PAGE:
So far, six players have booked their places in London but with Rafael Nadal likely to withdraw from the tournament, there’ll be a little more spice to the proceedings in Paris next week.
Nadal currently lies fourth in the Race but having not competed since Wimbledon due to his crippling knee problems, it seems distinctly unlikely that he’ll be lining up to face the best in the world on his least favourite surface, having not played a competitive match in four months.
Novak Djokovic leads the standings, followed by Roger Federer, Andy Murray, Nadal, David Ferrer and Tomas Berdych. Berdych booked his place earlier this week, qualifying for the finals for the third straight year and he’s enjoyed a strong finish to the season – reaching the semi-finals of the US Open and the Shanghai Masters before picking up his second title of the year in Stockholm last week.
So if we assume that there’s 3 places still available, lets take a look at who’s most likely to claim them.
Juan Martin Del Potro (3,740 points): The former US Open champion is currently in pole position – seventh in the Race and enjoying a burst of late season form. Del Potro won the Vienna title last week and as I write, he’s still going strong in Basel. There’s already clear daylight between Del Potro and his nearest rivals and it would take some extraordinary circumstances in Paris to prevent him qualifying.
Jo-Wilfried Tsonga (3,310 points): Tsonga’s always dangerous during the indoor swing and he’s been on a roll this autumn, winning Metz and making finals in Beijing and Stockholm. Looked a little jaded in Valencia this week, suffering a surprise first round defeat but he has a superb record in Paris and a couple of wins should seal his place.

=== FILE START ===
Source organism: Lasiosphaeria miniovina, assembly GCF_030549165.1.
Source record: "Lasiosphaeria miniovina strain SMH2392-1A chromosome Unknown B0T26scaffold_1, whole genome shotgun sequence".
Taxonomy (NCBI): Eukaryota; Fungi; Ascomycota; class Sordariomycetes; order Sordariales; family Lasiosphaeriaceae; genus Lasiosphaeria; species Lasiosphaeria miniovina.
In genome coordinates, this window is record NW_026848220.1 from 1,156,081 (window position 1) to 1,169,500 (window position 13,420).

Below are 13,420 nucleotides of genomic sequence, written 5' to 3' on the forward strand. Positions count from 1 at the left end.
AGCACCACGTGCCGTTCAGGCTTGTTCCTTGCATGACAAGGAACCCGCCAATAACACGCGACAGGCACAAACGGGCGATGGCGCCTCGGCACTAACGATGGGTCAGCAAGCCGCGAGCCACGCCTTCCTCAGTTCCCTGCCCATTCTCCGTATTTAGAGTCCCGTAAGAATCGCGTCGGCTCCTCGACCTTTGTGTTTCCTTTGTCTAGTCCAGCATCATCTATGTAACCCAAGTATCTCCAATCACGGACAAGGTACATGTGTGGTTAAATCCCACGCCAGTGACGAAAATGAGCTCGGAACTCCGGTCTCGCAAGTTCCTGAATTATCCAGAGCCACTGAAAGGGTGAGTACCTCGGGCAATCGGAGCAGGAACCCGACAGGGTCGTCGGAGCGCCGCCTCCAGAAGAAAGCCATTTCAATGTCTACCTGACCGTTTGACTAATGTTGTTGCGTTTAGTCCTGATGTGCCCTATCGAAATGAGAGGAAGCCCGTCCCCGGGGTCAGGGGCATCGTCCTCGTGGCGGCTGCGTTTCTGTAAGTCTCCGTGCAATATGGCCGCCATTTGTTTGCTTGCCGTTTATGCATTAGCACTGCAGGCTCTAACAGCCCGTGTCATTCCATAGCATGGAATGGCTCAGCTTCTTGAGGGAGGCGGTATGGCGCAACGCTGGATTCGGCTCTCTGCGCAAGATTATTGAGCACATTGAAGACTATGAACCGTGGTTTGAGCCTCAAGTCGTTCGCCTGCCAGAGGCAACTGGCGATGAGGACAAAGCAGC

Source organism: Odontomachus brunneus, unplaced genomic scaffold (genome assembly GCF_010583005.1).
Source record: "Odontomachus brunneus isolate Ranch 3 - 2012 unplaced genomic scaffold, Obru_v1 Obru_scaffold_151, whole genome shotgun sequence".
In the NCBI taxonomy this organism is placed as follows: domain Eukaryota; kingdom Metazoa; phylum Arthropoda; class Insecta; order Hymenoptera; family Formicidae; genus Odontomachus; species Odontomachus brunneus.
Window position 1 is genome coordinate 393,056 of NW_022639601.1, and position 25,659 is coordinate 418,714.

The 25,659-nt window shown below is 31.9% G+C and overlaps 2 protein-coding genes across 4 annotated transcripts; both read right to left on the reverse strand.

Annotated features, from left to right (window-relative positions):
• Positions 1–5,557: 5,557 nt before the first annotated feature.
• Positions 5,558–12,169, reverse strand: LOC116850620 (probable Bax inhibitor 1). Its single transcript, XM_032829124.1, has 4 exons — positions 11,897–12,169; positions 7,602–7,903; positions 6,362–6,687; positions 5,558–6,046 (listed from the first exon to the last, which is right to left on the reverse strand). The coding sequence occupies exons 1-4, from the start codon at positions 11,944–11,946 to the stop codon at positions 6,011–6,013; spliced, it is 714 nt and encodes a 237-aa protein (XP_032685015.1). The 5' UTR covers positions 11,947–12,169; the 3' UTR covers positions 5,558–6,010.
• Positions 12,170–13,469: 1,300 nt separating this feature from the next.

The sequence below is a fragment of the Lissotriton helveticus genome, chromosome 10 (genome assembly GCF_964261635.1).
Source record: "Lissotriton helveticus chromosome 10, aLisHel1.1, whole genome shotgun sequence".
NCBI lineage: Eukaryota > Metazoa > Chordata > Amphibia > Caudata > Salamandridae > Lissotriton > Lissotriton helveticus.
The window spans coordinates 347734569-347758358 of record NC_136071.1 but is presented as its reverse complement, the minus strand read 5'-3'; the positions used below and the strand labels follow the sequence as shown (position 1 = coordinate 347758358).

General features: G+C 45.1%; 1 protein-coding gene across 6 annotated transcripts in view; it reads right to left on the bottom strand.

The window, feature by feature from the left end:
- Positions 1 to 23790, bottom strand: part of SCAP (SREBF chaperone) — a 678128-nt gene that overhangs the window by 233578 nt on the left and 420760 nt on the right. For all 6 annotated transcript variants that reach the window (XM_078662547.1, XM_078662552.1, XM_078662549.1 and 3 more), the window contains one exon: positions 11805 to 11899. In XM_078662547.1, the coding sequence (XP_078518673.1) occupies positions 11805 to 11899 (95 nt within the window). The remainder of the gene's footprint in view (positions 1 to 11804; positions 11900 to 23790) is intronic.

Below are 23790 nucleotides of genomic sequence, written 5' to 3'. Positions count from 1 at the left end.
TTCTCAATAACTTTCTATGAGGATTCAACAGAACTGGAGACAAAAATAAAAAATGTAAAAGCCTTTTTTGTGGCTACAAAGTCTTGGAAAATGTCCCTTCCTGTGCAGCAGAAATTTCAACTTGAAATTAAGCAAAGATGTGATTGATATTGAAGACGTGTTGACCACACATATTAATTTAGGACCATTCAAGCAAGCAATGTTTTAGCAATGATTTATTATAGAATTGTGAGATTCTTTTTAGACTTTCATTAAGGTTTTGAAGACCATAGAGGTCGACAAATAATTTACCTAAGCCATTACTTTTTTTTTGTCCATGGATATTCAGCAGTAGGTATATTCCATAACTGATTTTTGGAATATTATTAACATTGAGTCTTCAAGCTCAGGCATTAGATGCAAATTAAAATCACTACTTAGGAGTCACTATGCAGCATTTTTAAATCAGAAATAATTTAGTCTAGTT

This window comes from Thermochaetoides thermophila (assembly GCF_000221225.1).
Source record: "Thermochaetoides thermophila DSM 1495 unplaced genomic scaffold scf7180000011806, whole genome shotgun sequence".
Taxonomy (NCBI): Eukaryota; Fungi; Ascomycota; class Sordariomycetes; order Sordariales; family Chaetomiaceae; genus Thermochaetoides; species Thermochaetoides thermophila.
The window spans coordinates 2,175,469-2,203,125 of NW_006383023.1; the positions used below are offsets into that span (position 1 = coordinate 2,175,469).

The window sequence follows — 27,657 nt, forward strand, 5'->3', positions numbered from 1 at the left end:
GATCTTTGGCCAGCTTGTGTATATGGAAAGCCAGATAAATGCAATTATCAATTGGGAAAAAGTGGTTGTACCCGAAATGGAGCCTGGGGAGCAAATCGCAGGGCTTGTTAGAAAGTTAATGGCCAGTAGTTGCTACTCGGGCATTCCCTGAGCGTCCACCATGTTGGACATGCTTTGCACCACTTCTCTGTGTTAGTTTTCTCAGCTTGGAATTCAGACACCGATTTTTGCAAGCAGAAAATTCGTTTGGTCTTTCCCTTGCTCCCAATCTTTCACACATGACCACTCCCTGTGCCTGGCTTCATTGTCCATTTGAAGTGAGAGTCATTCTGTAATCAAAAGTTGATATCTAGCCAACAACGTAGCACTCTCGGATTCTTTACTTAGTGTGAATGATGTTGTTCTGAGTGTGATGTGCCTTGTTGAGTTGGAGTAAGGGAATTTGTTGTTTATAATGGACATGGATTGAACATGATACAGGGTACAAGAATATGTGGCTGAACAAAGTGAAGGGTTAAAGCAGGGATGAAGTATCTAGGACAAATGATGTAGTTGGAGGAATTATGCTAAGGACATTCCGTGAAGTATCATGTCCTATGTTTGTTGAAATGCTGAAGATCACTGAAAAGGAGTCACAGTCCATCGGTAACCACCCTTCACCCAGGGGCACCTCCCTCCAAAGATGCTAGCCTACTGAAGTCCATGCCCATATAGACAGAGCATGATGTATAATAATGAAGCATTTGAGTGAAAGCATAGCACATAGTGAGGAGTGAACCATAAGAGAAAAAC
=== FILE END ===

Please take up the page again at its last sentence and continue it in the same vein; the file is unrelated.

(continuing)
Janko Tipsarevic (2,810 points): Assuming that Nadal’s out, this is where things get interesting. Tipsarevic is nearly 400 places ahead of Nicolas Almagro and Richard Gasquet but he’s given his rivals the chance to make up some ground after a first round exit in Valencia. Plus he has a poor record in Paris having only made the third round once before so the others will be scenting blood.
Nicolas Almagro (2,425 points): Almagro’s safely into the second round in Valencia but everyone knows that the Spaniard picks up the vast majority of his points in the small clay-court events in Europe and South America. He’ll need to go deep this week and again in Paris to have a chance and it’s hard to see that happening indoors.
Richard Gasquet (2,415 points): Gasquet has been typically inconsistent all year round but if the Frenchman can get his A game together over the next 10 days, he has a real shot at making the finals for the second time in his career. He’s into the quarters in Basel and given how well the courts suit his game, he should make the semis where he could face Del Potro in a crunch encounter. The last time he qualified for the end of season extravaganza, he did it with a last-gasp run to the Paris Masters semis back in 2007, beating Murray along the way. Similar is possible next week.
Juan Monaco (2,340 points): Over the past twelve months, Monaco’s shown that he’s far more than just a clay-courter, reaching the Paris Masters semis last year and repeating the feat in Miami back in April. However after winning his fourth title of the year in Kuala Lumpur last month, he seems to have run out of gas and he crashed out in Valencia to Lleyton Hewitt earlier this week. He would need to make the final in Paris next week to even have a chance of qualifying for London.
Milos Raonic (2,290 points): No one will relish facing Raonic on the fast, bouncy hard courts of Bercy next week but after two straight early exits in Shanghai and Valencia, it’s not looking great for him. You can never say never with this most unpredictable of players but like Monaco he’ll need to make the Paris final to have a shot at qualifying and that’s probably a leap too far.